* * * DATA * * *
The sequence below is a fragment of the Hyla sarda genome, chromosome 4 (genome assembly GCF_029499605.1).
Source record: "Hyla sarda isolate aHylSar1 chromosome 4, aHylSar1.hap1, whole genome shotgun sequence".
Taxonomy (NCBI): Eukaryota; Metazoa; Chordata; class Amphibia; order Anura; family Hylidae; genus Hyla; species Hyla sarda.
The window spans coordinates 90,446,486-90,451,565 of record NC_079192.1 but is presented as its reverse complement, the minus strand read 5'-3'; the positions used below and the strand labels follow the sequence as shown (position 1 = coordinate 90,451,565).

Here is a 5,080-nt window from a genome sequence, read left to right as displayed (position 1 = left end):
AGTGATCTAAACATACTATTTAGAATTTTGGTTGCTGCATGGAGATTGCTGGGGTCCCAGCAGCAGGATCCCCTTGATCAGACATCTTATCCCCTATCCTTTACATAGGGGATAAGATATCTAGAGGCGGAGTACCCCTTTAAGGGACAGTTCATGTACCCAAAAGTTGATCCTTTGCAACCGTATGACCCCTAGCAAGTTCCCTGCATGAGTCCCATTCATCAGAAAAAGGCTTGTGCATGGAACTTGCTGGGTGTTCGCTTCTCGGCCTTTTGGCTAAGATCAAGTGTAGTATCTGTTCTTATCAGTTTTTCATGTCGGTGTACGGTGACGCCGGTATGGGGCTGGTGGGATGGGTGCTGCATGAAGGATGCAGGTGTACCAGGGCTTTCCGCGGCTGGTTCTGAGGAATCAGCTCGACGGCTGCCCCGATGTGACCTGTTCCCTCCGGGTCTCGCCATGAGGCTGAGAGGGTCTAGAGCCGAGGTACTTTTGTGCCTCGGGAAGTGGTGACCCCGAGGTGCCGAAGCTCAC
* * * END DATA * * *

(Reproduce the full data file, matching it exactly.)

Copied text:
The sequence below is a fragment of the Hyla sarda genome, chromosome 4 (genome assembly GCF_029499605.1).
Source record: "Hyla sarda isolate aHylSar1 chromosome 4, aHylSar1.hap1, whole genome shotgun sequence".
Taxonomy (NCBI): Eukaryota; Metazoa; Chordata; class Amphibia; order Anura; family Hylidae; genus Hyla; species Hyla sarda.
The window spans coordinates 90,446,486-90,451,565 of record NC_079192.1 but is presented as its reverse complement, the minus strand read 5'-3'; the positions used below and the strand labels follow the sequence as shown (position 1 = coordinate 90,451,565).

Here is a 5,080-nt window from a genome sequence, read left to right as displayed (position 1 = left end):
AGTGATCTAAACATACTATTTAGAATTTTGGTTGCTGCATGGAGATTGCTGGGGTCCCAGCAGCAGGATCCCCTTGATCAGACATCTTATCCCCTATCCTTTACATAGGGGATAAGATATCTAGAGGCGGAGTACCCCTTTAAGGGACAGTTCATGTACCCAAAAGTTGATCCTTTGCAACCGTATGACCCCTAGCAAGTTCCCTGCATGAGTCCCATTCATCAGAAAAAGGCTTGTGCATGGAACTTGCTGGGTGTTCGCTTCTCGGCCTTTTGGCTAAGATCAAGTGTAGTATCTGTTCTTATCAGTTTTTCATGTCGGTGTACGGTGACGCCGGTATGGGGCTGGTGGGATGGGTGCTGCATGAAGGATGCAGGTGTACCAGGGCTTTCCGCGGCTGGTTCTGAGGAATCAGCTCGACGGCTGCCCCGATGTGACCTGTTCCCTCCGGGTCTCGCCATGAGGCTGAGAGGGTCTAGAGCCGAGGTACTTTTGTGCCTCGGGAAGTGGTGACCCCGAGGTGCCGAAGCTCAC